BigQuery is Google's data warehouse service, dedicated to managing and querying large datasets.
As BigQuery is one of many Google Cloud Platform products, here are some great benefit to organisations:
1. Serverless. No need to download data to your machine in order to work with it - the dataset will remain on the cloud.
2. Ease of use. Run ad-hoc SQL queries on your dataset without having to prepare the data, like indexes, beforehand. This is invaluable for data exploration.
3. Scale. Carry out data exploration on extremely large datasets interactively. You don't need to sample the data in order to work with it in a timely manner.
4. Shareability. You will be able to run queries on data from different datasets without any issues. BigQuery is a convenient way to share datasets. Of course, you can also keep your data private, or share them only with specific persons -- not all data need to be public.
BigQuery charges for storing data, streaming inserts, and querying data. Loading and exporting data are free of charge.
Getting started in BigQuery can be overwhelming. You need to have experience with sql query, there are platform-specific nuances that might trip you up. You also need to be comfortable working with web analytics data outside the Google Analytics interface.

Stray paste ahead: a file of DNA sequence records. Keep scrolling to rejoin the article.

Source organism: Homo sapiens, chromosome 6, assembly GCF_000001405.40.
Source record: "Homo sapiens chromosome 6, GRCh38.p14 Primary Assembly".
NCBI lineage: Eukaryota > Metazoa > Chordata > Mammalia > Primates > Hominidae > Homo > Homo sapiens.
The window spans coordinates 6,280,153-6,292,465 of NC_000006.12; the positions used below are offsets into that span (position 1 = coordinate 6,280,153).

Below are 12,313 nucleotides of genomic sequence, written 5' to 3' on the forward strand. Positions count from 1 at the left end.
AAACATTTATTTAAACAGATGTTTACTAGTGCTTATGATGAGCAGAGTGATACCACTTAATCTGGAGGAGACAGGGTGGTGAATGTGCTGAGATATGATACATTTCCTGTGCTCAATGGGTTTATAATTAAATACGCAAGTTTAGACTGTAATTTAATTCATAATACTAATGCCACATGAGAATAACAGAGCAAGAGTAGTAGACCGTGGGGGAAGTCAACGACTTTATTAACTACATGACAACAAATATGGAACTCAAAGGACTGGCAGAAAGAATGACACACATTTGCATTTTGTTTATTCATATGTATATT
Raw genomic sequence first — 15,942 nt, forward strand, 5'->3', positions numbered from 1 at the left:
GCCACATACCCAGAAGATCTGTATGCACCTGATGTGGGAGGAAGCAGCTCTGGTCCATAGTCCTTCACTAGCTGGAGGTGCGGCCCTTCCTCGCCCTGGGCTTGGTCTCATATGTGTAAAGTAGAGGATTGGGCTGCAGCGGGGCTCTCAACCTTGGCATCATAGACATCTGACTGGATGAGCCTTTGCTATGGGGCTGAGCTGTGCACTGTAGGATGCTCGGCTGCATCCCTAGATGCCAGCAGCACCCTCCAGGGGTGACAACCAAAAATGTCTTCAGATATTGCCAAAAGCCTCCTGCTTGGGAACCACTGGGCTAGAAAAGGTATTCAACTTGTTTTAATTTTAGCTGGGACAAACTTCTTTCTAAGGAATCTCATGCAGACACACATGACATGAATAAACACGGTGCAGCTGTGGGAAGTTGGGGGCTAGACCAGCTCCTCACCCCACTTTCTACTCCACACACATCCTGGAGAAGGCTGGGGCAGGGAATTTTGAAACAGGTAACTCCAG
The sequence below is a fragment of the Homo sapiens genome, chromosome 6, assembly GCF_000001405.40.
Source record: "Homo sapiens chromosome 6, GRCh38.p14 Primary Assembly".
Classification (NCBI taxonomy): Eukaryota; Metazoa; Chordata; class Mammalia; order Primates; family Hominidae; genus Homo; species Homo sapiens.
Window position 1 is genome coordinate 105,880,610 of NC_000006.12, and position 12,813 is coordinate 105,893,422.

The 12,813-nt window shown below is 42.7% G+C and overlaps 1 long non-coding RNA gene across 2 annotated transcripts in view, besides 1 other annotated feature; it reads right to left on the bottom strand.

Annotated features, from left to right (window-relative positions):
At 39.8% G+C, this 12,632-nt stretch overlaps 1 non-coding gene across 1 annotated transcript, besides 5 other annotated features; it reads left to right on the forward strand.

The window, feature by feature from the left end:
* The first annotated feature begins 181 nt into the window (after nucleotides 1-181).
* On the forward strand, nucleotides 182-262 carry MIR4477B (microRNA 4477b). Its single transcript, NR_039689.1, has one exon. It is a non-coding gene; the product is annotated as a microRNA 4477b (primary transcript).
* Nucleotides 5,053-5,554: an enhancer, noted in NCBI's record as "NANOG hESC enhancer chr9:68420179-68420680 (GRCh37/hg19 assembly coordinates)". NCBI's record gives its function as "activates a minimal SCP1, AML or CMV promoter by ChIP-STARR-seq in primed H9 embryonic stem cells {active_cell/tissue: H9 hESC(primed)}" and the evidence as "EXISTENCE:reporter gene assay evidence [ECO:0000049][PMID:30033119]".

To ingest data into BigQuery, you can use an
- EL pipeline (used for periodic loads of log files),
- ETL pipeline (used when data needs to be enriched or quality controlled),
- ELT pipeline (used for exploratory work)
Piping Cloud Pub/Sub messages to BigQuery or bulk-compressing files in Cloud Storage are common data processing tasks perform in GCP.
As pipeline templates are simply stored in Cloud Storage buckets, they can be made publicly available for use across organizations and teams.
Google provides ready-made templates for several of these common processing tasks, your teams can accomplish these common tasks without ever developing a pipeline.
You access BigQuery through the
- Google Cloud Platform Console (via a browser),
- Command-line tool, or
- Making calls to the BigQuery REST API using client libraries such as Java, .NET, or Python.
There are also a variety of third-party tools that you can use to interact with BigQuery, such as visualizing the data or loading the data.
Using the BigQuery web UI in the GCP Console as a visual interface to complete tasks like running queries, loading data, and exporting data is the most common way to use BigQuery
External Tables are used to query data that you don’t want to import into BigQuery and remain in an external source such as Google Cloud Storage, Google Drive, BigTable.
Since External tables in BigQuery reference data from an external source, an explicit BigQuery schema cannot be specified for an external table. The format of the external source defines the schema for the table.